Newsletter articles

DTE's quarterly newsletter provides information on ecological justice in Indonesia.

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DTE publications

Down to Earth No 65  May 2005

An NGO report shows how West Papua's rich, extensive forests are being stripped to satisfy China's demand for timber. The Indonesia government, keen to demonstrate to the international community that it is taking illegal logging and timber smuggling seriously, responded by promising action against corrupt military, police and forestry personnel.

Down to Earth No 65  May 2005

Notes from a discussion between DTE and Alex Sanggenafa, focal point for the Alliance of Indigenous Peoples of the Archipelago (AMAN) for Yapen Waropen, Papua.

 

AMAN and indigenous peoples: challenges in the Papuan context

Papuans' mistrust of the Indonesian government remains as deep as ever; they still tend to ask what hidden agenda lies behind any government efforts to win their hearts and minds.

Down to Earth No 65  May 2005

In February 2004, DTE took a detailed look at BP's controversial gas project in Bintuni Bay, West Papua. One year on, we ask how far concerns over human rights, security and local people's rights have been addressed.

The Tangguh gas extraction and liquid natural gas (LNG) installation in the Bird's Head region of West Papua got the final go-ahead from BP on March 7th. As a result, the area will experience massive social, environmental and economic changes.

Down to Earth No 65  May 2005

Status of the project

The 'final investment decision' to proceed with Tangguh came on March 7th, after many delays. The construction phase of the US$5 billion project is now expected to start in late 2005. Tangguh will be operational in 2008, with two full gas production units or 'trains' (Reuters7/Mar/05, TIAP 2004).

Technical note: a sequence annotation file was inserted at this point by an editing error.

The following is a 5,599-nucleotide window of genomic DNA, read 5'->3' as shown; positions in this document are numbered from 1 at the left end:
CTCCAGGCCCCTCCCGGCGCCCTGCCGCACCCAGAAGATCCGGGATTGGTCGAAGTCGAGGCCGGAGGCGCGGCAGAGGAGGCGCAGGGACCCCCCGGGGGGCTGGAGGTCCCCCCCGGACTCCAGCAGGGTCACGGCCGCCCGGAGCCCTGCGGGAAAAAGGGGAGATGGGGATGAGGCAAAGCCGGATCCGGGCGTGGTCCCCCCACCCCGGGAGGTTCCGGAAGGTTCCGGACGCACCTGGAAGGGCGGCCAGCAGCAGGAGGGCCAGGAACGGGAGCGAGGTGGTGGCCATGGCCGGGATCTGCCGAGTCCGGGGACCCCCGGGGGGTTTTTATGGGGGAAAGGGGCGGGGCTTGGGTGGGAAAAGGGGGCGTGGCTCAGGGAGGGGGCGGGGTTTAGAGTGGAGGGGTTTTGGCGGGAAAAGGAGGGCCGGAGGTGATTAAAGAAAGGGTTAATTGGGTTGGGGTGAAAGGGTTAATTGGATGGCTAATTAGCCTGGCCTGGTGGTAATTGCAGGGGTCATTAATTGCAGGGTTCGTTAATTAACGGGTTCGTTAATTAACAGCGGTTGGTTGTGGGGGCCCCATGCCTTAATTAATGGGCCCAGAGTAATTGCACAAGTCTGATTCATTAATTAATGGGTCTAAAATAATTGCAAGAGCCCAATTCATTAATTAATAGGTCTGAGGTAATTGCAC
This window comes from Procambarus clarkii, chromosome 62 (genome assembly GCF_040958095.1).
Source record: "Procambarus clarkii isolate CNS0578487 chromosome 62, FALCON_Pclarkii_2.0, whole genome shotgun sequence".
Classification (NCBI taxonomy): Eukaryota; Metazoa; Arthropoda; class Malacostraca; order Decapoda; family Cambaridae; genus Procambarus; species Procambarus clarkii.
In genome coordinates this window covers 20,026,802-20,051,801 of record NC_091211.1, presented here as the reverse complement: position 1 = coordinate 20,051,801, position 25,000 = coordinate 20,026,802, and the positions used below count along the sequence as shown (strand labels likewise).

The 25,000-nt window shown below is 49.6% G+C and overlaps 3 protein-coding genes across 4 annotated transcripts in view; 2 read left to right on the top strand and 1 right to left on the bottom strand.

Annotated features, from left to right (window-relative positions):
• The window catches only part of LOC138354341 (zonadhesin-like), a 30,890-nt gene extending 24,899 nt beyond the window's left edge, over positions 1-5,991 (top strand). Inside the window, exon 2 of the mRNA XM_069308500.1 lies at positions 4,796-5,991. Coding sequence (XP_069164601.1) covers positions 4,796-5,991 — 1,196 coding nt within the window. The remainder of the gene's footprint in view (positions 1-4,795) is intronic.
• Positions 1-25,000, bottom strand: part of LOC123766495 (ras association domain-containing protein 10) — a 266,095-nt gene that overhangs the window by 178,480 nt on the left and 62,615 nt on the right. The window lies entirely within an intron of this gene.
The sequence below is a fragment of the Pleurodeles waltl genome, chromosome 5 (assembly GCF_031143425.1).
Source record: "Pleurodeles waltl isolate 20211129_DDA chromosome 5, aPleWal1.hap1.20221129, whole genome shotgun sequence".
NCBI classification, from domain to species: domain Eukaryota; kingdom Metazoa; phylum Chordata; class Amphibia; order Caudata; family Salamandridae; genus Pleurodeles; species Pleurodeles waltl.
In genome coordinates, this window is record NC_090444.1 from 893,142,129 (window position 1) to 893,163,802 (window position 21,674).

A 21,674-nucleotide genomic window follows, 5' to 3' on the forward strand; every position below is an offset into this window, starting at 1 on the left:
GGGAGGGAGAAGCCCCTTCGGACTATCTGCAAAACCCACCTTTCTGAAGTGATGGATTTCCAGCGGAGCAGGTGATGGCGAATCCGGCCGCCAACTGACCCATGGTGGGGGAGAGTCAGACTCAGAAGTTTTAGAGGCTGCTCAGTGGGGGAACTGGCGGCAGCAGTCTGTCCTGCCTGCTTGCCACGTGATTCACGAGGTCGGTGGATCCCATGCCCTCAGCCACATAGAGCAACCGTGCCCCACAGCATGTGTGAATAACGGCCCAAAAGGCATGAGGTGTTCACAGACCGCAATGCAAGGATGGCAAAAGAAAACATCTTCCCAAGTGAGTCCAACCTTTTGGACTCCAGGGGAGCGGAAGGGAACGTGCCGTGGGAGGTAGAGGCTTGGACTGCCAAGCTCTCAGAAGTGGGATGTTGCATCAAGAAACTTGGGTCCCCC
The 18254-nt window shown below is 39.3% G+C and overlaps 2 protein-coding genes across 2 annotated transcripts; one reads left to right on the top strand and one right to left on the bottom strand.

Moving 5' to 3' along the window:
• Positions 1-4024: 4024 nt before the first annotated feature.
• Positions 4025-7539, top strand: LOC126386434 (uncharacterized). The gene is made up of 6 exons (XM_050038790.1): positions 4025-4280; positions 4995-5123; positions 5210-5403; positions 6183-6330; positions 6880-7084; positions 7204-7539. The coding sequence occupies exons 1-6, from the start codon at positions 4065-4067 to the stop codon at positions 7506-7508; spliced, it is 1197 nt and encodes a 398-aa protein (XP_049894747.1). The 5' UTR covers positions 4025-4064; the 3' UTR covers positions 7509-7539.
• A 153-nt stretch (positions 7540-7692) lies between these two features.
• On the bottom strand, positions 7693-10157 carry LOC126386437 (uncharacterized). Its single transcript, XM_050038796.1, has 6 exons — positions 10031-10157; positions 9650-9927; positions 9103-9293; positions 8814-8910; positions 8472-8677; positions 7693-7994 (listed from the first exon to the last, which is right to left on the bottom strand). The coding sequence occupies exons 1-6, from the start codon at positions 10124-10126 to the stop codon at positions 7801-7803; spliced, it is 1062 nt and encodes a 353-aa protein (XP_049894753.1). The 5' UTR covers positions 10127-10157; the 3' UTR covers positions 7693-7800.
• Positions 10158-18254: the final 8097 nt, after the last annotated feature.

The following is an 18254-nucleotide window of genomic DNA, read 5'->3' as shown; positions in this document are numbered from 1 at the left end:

Down to Earth No. 60, February 2004

With the political context worsening and militarisation in West Papua increasing, BP's commitments to human rights and its 'community-based security policy'- look more and more flimsy.

In 2003, West Papua continued to suffer the impacts of Indonesian military repression.

Down to Earth No 59  November 2003


The Alliance of Indigenous Peoples of the Archipelago (AMAN) held its second congress in Lombok in September. The five-day Congress was attended by around 500 indigenous delegates from across Indonesia and West Papua plus several hundred members of local indigenous groups and supporting NGOs, academics and representatives of government agencies. The themes discussed included recognition of land and resource rights, respect for indigenous beliefs and practices and adat self-governance.

Down to Earth No 58  August 2003


An interview with Erma Suryani Ranik, volunteer for AMA Kalbar (Indigenous Peoples Alliance, West Kalimantan), who has been visiting the UK and Norway as part of DTE's programme with the indigenous peoples alliance, AMAN.

 

What are the main problems facing indigenous peoples in West Kalimantan?

The main problem is that our land rights are not being recognised.